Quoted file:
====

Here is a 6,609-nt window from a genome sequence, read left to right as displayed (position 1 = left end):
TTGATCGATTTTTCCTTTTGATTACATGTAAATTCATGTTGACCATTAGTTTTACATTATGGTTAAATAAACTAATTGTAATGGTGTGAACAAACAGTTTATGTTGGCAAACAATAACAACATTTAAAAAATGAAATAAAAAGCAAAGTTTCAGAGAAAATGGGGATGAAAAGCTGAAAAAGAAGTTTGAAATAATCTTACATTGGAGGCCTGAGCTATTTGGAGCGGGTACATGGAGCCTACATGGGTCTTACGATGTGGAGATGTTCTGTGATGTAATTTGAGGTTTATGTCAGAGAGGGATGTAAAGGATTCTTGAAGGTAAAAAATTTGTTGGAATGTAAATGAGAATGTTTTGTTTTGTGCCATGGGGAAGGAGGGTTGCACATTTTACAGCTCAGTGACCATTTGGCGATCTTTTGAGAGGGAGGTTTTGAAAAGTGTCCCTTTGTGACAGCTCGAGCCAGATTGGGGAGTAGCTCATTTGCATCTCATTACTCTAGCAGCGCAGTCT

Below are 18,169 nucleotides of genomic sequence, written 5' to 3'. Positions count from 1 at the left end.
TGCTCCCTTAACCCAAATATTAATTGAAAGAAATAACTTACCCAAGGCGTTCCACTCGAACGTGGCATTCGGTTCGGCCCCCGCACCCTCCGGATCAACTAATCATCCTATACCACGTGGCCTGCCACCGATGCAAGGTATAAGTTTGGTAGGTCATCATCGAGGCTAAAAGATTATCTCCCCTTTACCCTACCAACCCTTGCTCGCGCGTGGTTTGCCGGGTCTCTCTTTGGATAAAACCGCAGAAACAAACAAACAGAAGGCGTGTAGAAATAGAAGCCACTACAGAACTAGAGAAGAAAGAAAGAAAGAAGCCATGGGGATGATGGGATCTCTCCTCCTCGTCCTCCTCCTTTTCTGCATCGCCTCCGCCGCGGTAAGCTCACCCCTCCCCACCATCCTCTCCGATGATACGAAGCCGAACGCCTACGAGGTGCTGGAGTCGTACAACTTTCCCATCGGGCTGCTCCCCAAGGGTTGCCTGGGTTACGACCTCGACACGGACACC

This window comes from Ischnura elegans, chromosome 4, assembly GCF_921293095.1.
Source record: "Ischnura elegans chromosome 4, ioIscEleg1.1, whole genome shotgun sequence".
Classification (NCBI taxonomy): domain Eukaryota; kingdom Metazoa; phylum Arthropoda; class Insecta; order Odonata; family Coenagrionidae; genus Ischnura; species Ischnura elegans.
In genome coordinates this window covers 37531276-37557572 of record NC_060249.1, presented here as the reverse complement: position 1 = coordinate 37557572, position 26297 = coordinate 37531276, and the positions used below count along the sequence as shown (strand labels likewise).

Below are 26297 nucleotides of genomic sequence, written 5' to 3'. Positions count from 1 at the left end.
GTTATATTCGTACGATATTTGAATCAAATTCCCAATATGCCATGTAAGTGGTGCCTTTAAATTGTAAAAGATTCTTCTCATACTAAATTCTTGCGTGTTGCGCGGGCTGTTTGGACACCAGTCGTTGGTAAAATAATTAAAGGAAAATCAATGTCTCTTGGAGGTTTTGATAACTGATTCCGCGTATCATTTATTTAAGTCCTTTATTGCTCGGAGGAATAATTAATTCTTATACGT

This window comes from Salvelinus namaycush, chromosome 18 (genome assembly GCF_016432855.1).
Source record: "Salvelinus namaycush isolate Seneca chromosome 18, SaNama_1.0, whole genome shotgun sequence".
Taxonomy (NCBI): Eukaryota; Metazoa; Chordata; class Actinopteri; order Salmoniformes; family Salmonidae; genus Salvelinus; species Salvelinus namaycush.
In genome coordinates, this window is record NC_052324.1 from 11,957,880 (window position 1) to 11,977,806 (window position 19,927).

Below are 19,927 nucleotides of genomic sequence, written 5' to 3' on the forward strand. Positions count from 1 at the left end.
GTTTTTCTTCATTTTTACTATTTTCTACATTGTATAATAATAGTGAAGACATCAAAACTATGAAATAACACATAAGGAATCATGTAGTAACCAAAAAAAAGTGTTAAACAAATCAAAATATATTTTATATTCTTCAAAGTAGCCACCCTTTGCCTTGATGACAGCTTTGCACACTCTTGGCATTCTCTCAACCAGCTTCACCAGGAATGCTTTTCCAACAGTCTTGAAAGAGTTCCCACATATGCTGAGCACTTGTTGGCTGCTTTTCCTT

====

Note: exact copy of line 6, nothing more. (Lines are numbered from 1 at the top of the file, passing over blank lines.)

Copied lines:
Source record: "Ischnura elegans chromosome 4, ioIscEleg1.1, whole genome shotgun sequence".